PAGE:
I've gotten a number of emails and (a smaller number of) comments lately from readers who have written to say they are finding music via the site that they hadn't heard of before. This is great, and I'm glad people are finding the posts useful. I also get a fair amount of submissions from artists from all over the world. This, too, is great.
I find it difficult to articulate the particular kind of music I'm interested in here. I also find it not particularly interesting to think and write about how music sounds. And so I'd rather you just have a listen and see if you think something is worth a download or purchase.
That said, I can definitely tell you maybe what kind of stuff I'm not interested in, because I get a number of submissions that are pretty wide of the mark. Here's maybe a checklist:
New-age Mystical Electro Nature-sounds Relaxing Sleep music
Anything with vocals, of almost any type, of which I make an exception for a band or two from Iceland, and only because their music is so goddamn good looking.
Things that sound like they came from outer space.
Anything you might hear at a rave.
I don't want to discourage submissions, but I thought it would be worth all of our time if I tried to talk about the kind of stuff I'm likely to post here, and the only way I can do that is by talking about the stuff I won't be posting here.
Maybe I've missed a few things? If you've got any ideas on expanding the above list, please do drop a note in the comments.
Just a few things to note about changes here on the site. 1. I've begun pointing to Amazon.com MP3 downloads rather than eMusic.com. The selection is much deeper now than it was when the service debuted. And you don't need to be a subscriber to grab a track or a full record. Seems more useful for more people. Also, if you end up downloading anything, a few pennies get kicked over to Ambient Music Blog.
2. Speaking of pennies, I'm experimenting with some ads on the site. So far they've been nothing to write home about, and I'm leaning towards maybe removing them at some point. But I'm giving them a go after being kind of opposed to the idea in principle for so long.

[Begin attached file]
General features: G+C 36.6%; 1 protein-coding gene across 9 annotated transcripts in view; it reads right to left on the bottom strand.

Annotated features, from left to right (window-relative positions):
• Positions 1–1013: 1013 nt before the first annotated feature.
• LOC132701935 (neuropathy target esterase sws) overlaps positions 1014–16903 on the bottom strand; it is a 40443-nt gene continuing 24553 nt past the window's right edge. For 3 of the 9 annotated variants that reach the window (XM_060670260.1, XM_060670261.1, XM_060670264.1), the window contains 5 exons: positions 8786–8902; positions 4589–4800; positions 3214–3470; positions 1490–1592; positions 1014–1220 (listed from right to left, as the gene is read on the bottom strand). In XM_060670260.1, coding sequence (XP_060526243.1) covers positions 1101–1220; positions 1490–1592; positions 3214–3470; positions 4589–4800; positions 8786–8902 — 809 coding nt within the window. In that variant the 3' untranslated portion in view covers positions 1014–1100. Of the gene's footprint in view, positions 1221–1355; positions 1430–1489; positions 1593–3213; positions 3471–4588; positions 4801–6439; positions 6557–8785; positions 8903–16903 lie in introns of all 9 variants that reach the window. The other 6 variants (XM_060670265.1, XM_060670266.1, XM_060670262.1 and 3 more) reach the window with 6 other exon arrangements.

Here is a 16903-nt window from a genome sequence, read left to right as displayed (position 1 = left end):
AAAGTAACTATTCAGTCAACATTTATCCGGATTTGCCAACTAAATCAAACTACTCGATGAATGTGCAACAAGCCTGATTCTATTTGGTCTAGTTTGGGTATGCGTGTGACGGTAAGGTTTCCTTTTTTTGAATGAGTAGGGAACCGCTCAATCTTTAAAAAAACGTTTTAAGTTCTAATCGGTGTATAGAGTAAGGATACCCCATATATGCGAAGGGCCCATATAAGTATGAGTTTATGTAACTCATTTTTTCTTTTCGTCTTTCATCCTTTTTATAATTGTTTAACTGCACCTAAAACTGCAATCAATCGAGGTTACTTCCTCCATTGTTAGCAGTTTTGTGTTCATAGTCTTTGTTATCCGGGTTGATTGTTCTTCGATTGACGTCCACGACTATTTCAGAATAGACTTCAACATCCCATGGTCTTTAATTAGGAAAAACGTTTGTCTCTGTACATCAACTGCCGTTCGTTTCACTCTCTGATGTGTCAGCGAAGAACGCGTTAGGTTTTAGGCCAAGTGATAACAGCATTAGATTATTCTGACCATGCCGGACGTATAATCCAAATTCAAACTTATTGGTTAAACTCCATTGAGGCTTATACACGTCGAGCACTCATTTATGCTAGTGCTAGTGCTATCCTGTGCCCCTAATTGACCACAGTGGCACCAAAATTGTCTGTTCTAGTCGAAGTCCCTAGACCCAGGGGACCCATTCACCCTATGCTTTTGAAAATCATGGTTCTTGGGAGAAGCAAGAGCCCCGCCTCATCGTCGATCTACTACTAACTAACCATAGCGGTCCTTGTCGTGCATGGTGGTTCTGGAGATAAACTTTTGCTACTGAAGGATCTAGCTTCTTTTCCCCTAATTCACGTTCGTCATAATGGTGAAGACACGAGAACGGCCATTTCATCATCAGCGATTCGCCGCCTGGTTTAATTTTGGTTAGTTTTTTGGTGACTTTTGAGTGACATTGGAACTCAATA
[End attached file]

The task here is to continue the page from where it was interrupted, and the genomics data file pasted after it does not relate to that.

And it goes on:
3. I've taken to just posting a record cover and a link to a place where you can hear the tracks. I'm not much interested in talking about these records. My hope is that you can trust that after a few years of doing this site, if I post a link to something, it's probably worth your time to have a listen. No sense in me getting in the way of that by trying to write clever things about how the record sounds. Just go listen yourself.
That's it. Lots of posts in the queue, thanks for reading, and I hope you find something worth listening to.
Hello. Took a little summer break from the site. I did a little traveling, watched the European Championship, started learning how to play the guitar, bought a car to get away from New York City on the weekends. For now, back to the music.
Here's a few odds and ends that came to my attention while I was away.
Planet Autostar This is apparently "Planet Geek House." I'm not sure what that means, but a think a few of you might find the streaming tracks available here of interest.
crystalpalace "Chilled electronica from electroset mixologist crystalpalace." I'm not generally one who finds "electronica" to be interesting, but some of the streaming tracks available here are pretty good quality stuff. I assume there's no connection to the famous London football club.
2007 is drawing to a close, and I'd like to just drop a quick note to say thanks to everyone who has stopped by over the course of the year to read, leave a comment, or write an email. I started this site just under a year ago as a way to learn more about the music I was listening to, to find new music I had never heard of, and to hopefully point a few people looking for the same in the right direction. Looking at the numbers, the site has had visitors from over 80 different countries in 2007. I kind of like that.